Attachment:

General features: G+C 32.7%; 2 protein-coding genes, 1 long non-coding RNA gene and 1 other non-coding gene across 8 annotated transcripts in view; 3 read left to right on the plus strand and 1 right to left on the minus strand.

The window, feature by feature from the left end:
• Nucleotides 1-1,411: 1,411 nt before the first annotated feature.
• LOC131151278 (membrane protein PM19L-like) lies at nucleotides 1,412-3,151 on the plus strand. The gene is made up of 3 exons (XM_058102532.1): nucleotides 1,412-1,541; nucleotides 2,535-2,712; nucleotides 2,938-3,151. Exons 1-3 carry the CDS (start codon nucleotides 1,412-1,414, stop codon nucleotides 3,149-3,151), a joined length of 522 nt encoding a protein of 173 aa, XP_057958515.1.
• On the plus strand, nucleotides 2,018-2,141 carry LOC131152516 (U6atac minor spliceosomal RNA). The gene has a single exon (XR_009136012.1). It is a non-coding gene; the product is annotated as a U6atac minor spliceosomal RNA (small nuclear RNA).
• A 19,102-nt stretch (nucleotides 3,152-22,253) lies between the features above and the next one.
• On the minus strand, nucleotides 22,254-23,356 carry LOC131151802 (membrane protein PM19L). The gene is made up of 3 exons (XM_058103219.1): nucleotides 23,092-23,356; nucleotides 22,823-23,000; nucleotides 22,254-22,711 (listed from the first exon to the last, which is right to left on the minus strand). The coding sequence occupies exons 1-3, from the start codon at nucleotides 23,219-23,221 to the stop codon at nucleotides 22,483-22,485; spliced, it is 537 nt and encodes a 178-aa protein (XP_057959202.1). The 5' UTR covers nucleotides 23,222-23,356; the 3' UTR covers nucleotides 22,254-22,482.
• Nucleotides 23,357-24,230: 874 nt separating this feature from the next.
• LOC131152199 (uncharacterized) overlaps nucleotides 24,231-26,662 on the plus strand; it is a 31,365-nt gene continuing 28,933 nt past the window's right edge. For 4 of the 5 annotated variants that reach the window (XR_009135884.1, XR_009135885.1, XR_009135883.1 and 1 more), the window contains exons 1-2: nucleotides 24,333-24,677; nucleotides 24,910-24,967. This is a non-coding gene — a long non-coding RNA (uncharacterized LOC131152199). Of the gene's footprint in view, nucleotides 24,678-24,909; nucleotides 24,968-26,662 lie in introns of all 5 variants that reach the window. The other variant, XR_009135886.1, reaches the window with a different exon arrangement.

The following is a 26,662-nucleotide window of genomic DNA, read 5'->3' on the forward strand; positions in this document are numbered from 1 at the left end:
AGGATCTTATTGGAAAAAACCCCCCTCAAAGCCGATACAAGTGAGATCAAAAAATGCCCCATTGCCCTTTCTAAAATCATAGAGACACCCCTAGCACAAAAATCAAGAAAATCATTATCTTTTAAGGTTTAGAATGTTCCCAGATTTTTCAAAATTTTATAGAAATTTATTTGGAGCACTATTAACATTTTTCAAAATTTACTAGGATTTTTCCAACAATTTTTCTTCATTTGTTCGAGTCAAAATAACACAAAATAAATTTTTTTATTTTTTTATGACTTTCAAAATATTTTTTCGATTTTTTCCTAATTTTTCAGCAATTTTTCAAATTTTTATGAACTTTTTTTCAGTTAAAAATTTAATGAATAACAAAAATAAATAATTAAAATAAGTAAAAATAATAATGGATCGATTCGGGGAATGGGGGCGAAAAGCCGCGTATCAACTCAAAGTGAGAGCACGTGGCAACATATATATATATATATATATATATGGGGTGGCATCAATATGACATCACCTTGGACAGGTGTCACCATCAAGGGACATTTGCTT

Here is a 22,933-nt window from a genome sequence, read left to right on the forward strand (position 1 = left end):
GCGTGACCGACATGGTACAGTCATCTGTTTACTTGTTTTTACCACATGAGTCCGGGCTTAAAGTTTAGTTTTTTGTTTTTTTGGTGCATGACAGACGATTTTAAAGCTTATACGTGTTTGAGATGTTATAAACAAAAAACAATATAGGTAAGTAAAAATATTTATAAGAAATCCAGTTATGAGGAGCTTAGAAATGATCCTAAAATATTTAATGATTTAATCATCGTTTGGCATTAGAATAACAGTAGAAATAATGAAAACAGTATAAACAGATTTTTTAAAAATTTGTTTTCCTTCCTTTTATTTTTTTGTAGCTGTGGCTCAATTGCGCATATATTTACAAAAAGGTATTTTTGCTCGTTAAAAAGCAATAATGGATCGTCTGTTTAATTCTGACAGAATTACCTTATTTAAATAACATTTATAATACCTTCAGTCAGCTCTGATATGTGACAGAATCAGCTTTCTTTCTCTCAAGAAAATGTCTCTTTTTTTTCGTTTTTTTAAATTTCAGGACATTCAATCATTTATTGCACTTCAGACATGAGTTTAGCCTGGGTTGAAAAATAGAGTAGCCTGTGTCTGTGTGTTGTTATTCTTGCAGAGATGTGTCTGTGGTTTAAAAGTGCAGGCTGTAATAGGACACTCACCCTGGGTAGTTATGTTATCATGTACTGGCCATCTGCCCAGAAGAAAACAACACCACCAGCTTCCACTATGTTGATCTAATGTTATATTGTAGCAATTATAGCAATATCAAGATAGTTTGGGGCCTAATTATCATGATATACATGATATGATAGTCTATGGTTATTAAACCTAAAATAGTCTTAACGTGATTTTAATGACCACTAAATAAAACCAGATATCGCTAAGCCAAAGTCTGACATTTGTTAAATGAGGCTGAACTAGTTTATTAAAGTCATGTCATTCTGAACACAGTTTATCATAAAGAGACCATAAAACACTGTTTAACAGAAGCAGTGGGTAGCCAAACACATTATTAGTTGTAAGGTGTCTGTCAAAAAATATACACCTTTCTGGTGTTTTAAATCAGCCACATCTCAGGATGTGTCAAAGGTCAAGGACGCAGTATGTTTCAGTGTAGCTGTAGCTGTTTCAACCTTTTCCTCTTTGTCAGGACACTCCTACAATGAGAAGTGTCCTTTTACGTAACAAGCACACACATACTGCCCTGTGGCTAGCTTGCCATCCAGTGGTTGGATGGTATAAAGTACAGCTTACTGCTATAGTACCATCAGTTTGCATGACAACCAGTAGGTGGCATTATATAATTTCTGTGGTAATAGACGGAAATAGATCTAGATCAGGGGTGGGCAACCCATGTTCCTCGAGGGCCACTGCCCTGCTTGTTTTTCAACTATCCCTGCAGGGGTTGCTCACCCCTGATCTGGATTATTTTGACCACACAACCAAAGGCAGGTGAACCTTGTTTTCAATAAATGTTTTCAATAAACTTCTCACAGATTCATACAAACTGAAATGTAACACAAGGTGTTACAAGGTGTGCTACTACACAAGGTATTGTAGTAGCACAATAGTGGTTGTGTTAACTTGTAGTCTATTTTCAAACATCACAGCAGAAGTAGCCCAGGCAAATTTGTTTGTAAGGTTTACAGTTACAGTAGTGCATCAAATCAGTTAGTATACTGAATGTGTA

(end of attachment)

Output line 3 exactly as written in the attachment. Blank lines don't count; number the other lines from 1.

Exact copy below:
• Nucleotides 1-1,411: 1,411 nt before the first annotated feature.